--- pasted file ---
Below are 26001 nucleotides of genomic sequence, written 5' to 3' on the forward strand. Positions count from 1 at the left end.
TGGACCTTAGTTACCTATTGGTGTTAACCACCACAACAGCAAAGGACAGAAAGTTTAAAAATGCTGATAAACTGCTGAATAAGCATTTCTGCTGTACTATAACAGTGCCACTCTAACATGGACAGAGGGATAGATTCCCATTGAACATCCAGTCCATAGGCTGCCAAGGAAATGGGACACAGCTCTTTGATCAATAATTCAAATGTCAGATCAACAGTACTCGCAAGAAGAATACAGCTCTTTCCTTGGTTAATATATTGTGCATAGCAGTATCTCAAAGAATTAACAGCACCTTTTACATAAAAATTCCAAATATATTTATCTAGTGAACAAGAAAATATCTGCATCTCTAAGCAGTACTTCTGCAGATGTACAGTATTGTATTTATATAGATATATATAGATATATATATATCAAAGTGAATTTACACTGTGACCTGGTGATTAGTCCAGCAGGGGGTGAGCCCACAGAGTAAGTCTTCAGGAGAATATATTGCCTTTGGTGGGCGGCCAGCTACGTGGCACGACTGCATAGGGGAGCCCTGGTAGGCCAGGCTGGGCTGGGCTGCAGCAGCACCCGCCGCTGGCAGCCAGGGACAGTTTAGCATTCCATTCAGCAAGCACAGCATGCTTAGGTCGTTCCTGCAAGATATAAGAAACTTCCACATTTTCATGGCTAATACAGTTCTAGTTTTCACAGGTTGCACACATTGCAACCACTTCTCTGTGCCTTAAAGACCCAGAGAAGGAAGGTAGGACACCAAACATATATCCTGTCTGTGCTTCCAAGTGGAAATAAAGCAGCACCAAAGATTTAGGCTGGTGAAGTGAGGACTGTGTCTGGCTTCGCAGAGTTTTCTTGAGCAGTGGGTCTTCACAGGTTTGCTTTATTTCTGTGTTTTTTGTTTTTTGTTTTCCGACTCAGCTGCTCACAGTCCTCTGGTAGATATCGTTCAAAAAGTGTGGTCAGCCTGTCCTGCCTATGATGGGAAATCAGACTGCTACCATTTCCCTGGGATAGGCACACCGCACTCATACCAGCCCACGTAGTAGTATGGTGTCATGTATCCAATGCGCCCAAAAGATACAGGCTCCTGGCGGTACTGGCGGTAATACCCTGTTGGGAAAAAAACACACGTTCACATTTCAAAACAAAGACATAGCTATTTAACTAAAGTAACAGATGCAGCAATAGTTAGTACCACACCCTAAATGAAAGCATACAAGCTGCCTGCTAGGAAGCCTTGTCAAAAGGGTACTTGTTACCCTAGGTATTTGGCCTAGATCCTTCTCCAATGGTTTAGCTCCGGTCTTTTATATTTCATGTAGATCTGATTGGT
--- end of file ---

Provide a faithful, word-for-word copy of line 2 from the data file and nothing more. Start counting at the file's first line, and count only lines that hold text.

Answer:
TGGACCTTAGTTACCTATTGGTGTTAACCACCACAACAGCAAAGGACAGAAAGTTTAAAAATGCTGATAAACTGCTGAATAAGCATTTCTGCTGTACTATAACAGTGCCACTCTAACATGGACAGAGGGATAGATTCCCATTGAACATCCAGTCCATAGGCTGCCAAGGAAATGGGACACAGCTCTTTGATCAATAATTCAAATGTCAGATCAACAGTACTCGCAAGAAGAATACAGCTCTTTCCTTGGTTAATATATTGTGCATAGCAGTATCTCAAAGAATTAACAGCACCTTTTACATAAAAATTCCAAATATATTTATCTAGTGAACAAGAAAATATCTGCATCTCTAAGCAGTACTTCTGCAGATGTACAGTATTGTATTTATATAGATATATATAGATATATATATATCAAAGTGAATTTACACTGTGACCTGGTGATTAGTCCAGCAGGGGGTGAGCCCACAGAGTAAGTCTTCAGGAGAATATATTGCCTTTGGTGGGCGGCCAGCTACGTGGCACGACTGCATAGGGGAGCCCTGGTAGGCCAGGCTGGGCTGGGCTGCAGCAGCACCCGCCGCTGGCAGCCAGGGACAGTTTAGCATTCCATTCAGCAAGCACAGCATGCTTAGGTCGTTCCTGCAAGATATAAGAAACTTCCACATTTTCATGGCTAATACAGTTCTAGTTTTCACAGGTTGCACACATTGCAACCACTTCTCTGTGCCTTAAAGACCCAGAGAAGGAAGGTAGGACACCAAACATATATCCTGTCTGTGCTTCCAAGTGGAAATAAAGCAGCACCAAAGATTTAGGCTGGTGAAGTGAGGACTGTGTCTGGCTTCGCAGAGTTTTCTTGAGCAGTGGGTCTTCACAGGTTTGCTTTATTTCTGTGTTTTTTGTTTTTTGTTTTCCGACTCAGCTGCTCACAGTCCTCTGGTAGATATCGTTCAAAAAGTGTGGTCAGCCTGTCCTGCCTATGATGGGAAATCAGACTGCTACCATTTCCCTGGGATAGGCACACCGCACTCATACCAGCCCACGTAGTAGTATGGTGTCATGTATCCAATGCGCCCAAAAGATACAGGCTCCTGGCGGTACTGGCGGTAATACCCTGTTGGGAAAAAAACACACGTTCACATTTCAAAACAAAGACATAGCTATTTAACTAAAGTAACAGATGCAGCAATAGTTAGTACCACACCCTAAATGAAAGCATACAAGCTGCCTGCTAGGAAGCCTTGTCAAAAGGGTACTTGTTACCCTAGGTATTTGGCCTAGATCCTTCTCCAATGGTTTAGCTCCGGTCTTTTATATTTCATGTAGATCTGATTGGT